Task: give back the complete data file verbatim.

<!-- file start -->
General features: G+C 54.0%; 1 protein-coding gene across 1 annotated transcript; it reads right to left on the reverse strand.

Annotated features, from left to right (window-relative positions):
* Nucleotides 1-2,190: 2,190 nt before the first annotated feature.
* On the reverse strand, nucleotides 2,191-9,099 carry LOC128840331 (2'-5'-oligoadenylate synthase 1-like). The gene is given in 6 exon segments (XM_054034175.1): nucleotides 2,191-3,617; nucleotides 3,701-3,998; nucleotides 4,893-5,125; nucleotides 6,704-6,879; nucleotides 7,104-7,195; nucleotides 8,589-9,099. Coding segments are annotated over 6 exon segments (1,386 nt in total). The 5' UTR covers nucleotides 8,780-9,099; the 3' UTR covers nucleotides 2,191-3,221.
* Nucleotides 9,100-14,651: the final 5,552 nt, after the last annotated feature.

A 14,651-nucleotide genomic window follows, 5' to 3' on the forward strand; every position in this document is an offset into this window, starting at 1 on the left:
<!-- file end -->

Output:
General features: G+C 54.0%; 1 protein-coding gene across 1 annotated transcript; it reads right to left on the reverse strand.

Annotated features, from left to right (window-relative positions):
* Nucleotides 1-2,190: 2,190 nt before the first annotated feature.
* On the reverse strand, nucleotides 2,191-9,099 carry LOC128840331 (2'-5'-oligoadenylate synthase 1-like). The gene is given in 6 exon segments (XM_054034175.1): nucleotides 2,191-3,617; nucleotides 3,701-3,998; nucleotides 4,893-5,125; nucleotides 6,704-6,879; nucleotides 7,104-7,195; nucleotides 8,589-9,099. Coding segments are annotated over 6 exon segments (1,386 nt in total). The 5' UTR covers nucleotides 8,780-9,099; the 3' UTR covers nucleotides 2,191-3,221.
* Nucleotides 9,100-14,651: the final 5,552 nt, after the last annotated feature.

A 14,651-nucleotide genomic window follows, 5' to 3' on the forward strand; every position in this document is an offset into this window, starting at 1 on the left: